Alberto Contador (Saxo-Tinkoff) may not be defending his crown but we’ll still have a trio of Spaniards, with Samu Sanchez (Euskaltel-Euskadi) stepping up to the plate in what is likely to be his team’s last ever grand tour. He had, by his standards, a disappointing Giro d’Italia (12th overall) and if there’s any justice Samu, a runner-up in 2009, should stand on the top step of the podium. But with only a win in the Dauphine queen stage to his name this year, he will most likely be aiming for a stage win and a podium placement. The bookies agree as he’s 22/1.
The climbing Colombians
Taking on the experienced Spanish Armada, we have a trio of young Colombians who can all climb with ease. First up, Rigoberto Uran (Sky), who was runner up in both last year’s Olympic road race and this year’s Giro d’Italia, where he started in support of Bradley Wiggins before being set free by Wiggins’ abandonment. This time he’ll be riding in support of Sky’s other Colombian, Sergio Henao, who was third in the Tour de Pologne and Vuelta al Pais Vasco. As a consequence, the bookies have Henao at 12/1 and Uran at 28/1.
23-year old Carlos Betancur (Ag2r) completes the South American triumvirate. Best Young Rider and fourth overall in the Giro, he’s gone from 28/1 to 16/1 – obviously attracting a fair bit of attention and money. His team isn’t as strong as Sky’s, but then few are. I wonder what odds they’d give on Colombia taking a clean sweep of Grand Tour runners-up spots?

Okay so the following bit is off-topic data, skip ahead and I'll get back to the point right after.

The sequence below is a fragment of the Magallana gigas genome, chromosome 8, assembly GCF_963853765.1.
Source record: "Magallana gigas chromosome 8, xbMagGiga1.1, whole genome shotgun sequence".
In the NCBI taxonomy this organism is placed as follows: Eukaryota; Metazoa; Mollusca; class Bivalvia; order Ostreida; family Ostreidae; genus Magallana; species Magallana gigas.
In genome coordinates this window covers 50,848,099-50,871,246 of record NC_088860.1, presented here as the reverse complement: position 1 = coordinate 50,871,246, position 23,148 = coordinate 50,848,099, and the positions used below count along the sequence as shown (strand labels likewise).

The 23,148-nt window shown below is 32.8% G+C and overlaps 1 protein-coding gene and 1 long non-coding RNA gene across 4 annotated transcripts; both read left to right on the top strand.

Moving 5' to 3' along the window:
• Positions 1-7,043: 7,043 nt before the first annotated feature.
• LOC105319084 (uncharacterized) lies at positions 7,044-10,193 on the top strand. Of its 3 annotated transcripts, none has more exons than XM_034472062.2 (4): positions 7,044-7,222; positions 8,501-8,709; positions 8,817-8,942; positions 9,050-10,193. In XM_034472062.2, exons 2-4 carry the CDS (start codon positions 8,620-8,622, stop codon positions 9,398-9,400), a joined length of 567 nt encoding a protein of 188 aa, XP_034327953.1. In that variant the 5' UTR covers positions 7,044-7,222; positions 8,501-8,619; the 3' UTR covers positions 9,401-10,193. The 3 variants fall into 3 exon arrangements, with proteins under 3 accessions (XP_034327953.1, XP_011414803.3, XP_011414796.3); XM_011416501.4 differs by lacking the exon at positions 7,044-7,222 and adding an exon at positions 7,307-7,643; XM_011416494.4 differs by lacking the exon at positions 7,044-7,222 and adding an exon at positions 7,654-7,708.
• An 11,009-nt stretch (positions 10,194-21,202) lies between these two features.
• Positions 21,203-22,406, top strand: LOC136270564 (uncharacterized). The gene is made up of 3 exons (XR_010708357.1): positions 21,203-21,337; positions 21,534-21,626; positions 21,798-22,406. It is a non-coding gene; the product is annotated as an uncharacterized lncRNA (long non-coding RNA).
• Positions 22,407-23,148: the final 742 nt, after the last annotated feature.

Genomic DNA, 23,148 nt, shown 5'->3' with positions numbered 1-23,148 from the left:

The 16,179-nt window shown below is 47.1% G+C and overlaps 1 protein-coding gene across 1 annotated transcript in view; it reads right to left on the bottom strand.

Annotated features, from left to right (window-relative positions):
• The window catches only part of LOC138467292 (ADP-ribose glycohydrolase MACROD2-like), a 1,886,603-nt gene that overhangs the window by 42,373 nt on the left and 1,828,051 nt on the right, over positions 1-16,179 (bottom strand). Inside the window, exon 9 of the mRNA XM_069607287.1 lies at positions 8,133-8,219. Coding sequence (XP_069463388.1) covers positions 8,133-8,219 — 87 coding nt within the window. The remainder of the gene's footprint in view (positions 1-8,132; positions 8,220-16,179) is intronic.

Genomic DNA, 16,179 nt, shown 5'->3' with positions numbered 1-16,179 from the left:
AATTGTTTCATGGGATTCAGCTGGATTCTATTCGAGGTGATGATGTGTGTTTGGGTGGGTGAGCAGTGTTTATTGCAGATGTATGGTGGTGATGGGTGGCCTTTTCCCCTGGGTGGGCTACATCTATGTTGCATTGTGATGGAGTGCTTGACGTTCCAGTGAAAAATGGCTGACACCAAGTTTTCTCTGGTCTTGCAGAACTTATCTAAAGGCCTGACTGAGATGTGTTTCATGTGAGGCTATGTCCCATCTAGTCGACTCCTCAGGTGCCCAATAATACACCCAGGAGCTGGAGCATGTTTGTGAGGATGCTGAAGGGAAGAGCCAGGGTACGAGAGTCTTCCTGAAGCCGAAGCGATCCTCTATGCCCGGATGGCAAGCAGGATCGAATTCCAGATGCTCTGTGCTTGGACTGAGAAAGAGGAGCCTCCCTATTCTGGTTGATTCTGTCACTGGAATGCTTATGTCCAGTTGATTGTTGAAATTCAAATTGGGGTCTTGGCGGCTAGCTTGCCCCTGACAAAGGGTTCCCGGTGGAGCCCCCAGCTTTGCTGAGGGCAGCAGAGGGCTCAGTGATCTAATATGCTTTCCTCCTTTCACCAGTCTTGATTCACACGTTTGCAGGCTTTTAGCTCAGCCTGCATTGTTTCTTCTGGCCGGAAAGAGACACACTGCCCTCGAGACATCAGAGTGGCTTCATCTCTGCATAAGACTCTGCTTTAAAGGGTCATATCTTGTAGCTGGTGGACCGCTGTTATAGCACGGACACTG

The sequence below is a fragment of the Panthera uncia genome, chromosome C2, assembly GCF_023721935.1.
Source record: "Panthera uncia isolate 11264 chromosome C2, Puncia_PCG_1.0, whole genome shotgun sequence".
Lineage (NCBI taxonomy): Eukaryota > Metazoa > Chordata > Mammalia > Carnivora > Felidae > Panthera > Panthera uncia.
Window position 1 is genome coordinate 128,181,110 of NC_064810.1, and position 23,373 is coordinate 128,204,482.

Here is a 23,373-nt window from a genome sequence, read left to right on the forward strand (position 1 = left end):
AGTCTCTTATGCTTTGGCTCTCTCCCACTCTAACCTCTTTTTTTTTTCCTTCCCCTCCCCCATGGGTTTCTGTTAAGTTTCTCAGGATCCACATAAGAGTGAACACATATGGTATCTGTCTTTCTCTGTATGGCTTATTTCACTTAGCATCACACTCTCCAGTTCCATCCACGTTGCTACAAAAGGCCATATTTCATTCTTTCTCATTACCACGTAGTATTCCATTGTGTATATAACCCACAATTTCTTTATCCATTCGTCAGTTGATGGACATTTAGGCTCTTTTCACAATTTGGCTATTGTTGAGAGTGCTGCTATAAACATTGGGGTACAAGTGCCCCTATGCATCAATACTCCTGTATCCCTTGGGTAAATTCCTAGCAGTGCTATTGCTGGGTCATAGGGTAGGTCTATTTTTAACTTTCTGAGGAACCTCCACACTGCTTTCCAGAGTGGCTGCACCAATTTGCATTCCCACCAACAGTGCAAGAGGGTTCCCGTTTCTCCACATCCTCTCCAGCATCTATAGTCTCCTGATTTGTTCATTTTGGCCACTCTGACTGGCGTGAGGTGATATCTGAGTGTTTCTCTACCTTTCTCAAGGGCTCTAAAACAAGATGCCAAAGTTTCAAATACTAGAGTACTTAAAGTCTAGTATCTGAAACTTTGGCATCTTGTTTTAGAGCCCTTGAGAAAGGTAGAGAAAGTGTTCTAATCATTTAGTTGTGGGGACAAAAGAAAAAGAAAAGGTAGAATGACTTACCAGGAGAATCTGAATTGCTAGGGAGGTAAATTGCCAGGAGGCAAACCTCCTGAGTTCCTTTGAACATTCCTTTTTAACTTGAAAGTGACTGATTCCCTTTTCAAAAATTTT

Of course Nibali is not the only Italian leading a team, there’s also Ivan Basso (Cannondale) at 22/1, back from injury and keen to secure a contract for next year. So if it all goes pear-shaped, could we find him giving Nibali a hand? And what about Lampre’s Michele Scarponi (100/1), might he too throw his lot in with Nibali so that we have a scenario of Three Italians v Three Spaniards v Three Colombians? Of course, Roman Kreuziger is also in the race and leading a heavyweight team – in terms of talent – for Saxo-Tinkoff. The bookies have him at 50/1, even after his excellent fifth overall in the Tour where he seemingly dragged Contador up the climbs. The bookies, however, are taking most bets for Nibali, Betancur and Henao.
Last year’s winner Simon Clarke (Orica-GreenEDGE) is back to defend his spots but the bookies only have him at 16/1. They believe, given the 11 summit finishes, that the jersey will be won by one of the GC contenders. They have Rodriguez at 11/2 and Valverde at 7/1 with Amets Txurruka (Caja Rural), who has blossomed in his new role as team leader at the wild-card ProConti squad, interestingly at 13/2.
Continuing in this theme, the bookies have Nibali at 12/1, Betancur at 11/1 and Henao at 18/1. I suspect that the wild-card teams will target the KOM jersey in the early stages, expecting to lose it as the race progresses. However, if the leading contenders start marking one another closely, it could be someone like Dan Martin (Garmin-Sharp) (33/1) or Mikel Nieve (Euskaltel-Euskadi) (25/1) who carries off the jersey.